Guest: *approaches the counter I’m working at, with his wife and four children* “Hi, can we get drink refills?”

Me: “I’m sorry, this restaurant doesn’t offer refills—”

Guest: “No, for our resort cups.” *holds up cup*

Me: “I’m terribly sorry, sir, but the parks don’t honor drink refills from resort cups. “

Guest: “Ugh, you’re the third employee to tell me that! We’ve been lugging these around all day. It’s hot and humid, and these cups aren’t easy to carry!”

Me: “I understand, sir. If you want, I can fill them with water.”

(The guest’s wife bursts into tears, and the kids are beginning to look visibly distressed. I’m a little uneasy about this. I’m used to guests crying and breaking down in front of me. And I’ve had instances of kids crying just to get their way. But at the same time, I don’t like it when guests act like this.)

Guest: “If I wanted water, I would go to a f****** water fountain and fill them! We don’t want water! And now you’ve upset my wife and ruined our vacation!”

(I look at the family. After determining that, indeed, they are probably just exhausted and dehydrated, I decide to just fill the drinks and give them my usual warning.)

Me: “All right, sir, I’ll be more than glad to fill your cups.

Guest: “See? That’s not so hard is it?”

(I take all six of their cups and begin to refill them with their requested beverages, and hand them back to the guest.)

Me: “I just want to warn you, sir, not all employees will do this for you. These cups are meant for the resorts only. If you’re coming back on a different day, I would advise leaving the cups in your room, so you can better enjoy the park. Have a wonderful day.” *I smile cheerfully at him*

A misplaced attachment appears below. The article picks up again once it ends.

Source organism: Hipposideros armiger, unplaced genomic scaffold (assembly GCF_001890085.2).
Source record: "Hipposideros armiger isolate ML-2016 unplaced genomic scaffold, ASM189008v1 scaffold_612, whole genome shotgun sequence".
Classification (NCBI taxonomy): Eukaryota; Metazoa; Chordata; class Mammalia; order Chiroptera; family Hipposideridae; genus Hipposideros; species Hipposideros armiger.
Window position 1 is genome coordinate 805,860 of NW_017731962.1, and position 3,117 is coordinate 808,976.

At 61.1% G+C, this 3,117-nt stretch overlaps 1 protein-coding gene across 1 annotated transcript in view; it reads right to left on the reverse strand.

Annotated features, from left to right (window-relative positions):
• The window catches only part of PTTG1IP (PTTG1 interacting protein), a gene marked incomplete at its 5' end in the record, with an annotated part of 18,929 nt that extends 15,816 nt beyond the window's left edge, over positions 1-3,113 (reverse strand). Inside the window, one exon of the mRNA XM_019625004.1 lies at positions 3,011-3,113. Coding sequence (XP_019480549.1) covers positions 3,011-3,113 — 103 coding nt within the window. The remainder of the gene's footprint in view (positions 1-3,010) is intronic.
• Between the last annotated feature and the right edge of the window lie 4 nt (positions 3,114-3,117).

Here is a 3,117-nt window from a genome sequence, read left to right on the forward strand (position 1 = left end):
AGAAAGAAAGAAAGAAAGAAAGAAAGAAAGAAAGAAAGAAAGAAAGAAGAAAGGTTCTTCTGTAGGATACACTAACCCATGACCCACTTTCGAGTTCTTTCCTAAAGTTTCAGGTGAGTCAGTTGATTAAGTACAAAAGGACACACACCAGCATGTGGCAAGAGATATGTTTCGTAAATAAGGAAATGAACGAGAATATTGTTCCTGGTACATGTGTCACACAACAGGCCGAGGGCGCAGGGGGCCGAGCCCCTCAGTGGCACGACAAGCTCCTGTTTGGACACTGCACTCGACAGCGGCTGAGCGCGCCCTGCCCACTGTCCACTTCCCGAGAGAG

(The guest just glared at me, and walked away. The kids, however, lingered long enough to say thank you, and confirmed my theory that Mom and Dad were just tired and hot. I told the kids that it was nothing to be sorry for and gave them special straws. I probably didn’t have to do that, but I appreciated them staying behind to say thank you, at least.)

Screaming Children Have Their Ups And Downs

, , , , | Related | July 16, 2018

(I am with my family at an amusement park, and we are queuing to get on a log flume. There are three to a log, so it’s my younger brother in front, stepmum at the back, and me in the middle. This log flume is three steadily escalating hills. We go up the first hill with no problem… or so I think:)

Younger Brother: *who has learning difficulties* “That was horrible; I’m glad it’s over.”

Me: “Uh… We have two more to go through.”

(We started up the second hill. My brother started yelling that he wanted to get off. Once we went down that hill, he started trying to stand up and get off. My stepmum, behind me, was trying to force him down into his seat. Eventually, we went down the last hill, and the picture after was basically my screaming, crying brother trying to get off, my screaming stepmother trying to force him to sit down, and me in the middle with this, “Oh, for f***’s sake,” look on my face.)

Peanut Versus Chlorine

, , , , | Right | July 9, 2018

(I’m a lifeguard on position in an adventure water park. I’m patrolling beside a pool no deeper than most adults’ shins. Despite it being designed mainly for toddlers, the pool is teeming with parents, and just one or two children. A woman approaches me:)

Guest: “Excuse me.”

Me: “Is everything okay? How can I help?”

Guest: “I’ve found something; I think it’s a contaminate.”

Me: “Oh, would you mind showing me?”

(She leads me over to the edge of the pool, where it’s about a foot deep, and points to something lying on the bottom. I bend down to pick it up.)

Me: “It’s a peanut.”

Guest: “It’s worse than I thought! If my daughter had had a peanut allergy then she could’ve died; this water is filthy!”

(A man who has been listening in, nonchalantly walks past and pipes up.)

Man: “Don’t worry, love; the chemicals in the pool will kill your daughter much sooner than that peanut.”

(The man took the peanut out of my hand and ate it, then walked off, leaving the woman speechless, and me trying to stifle a smirk.)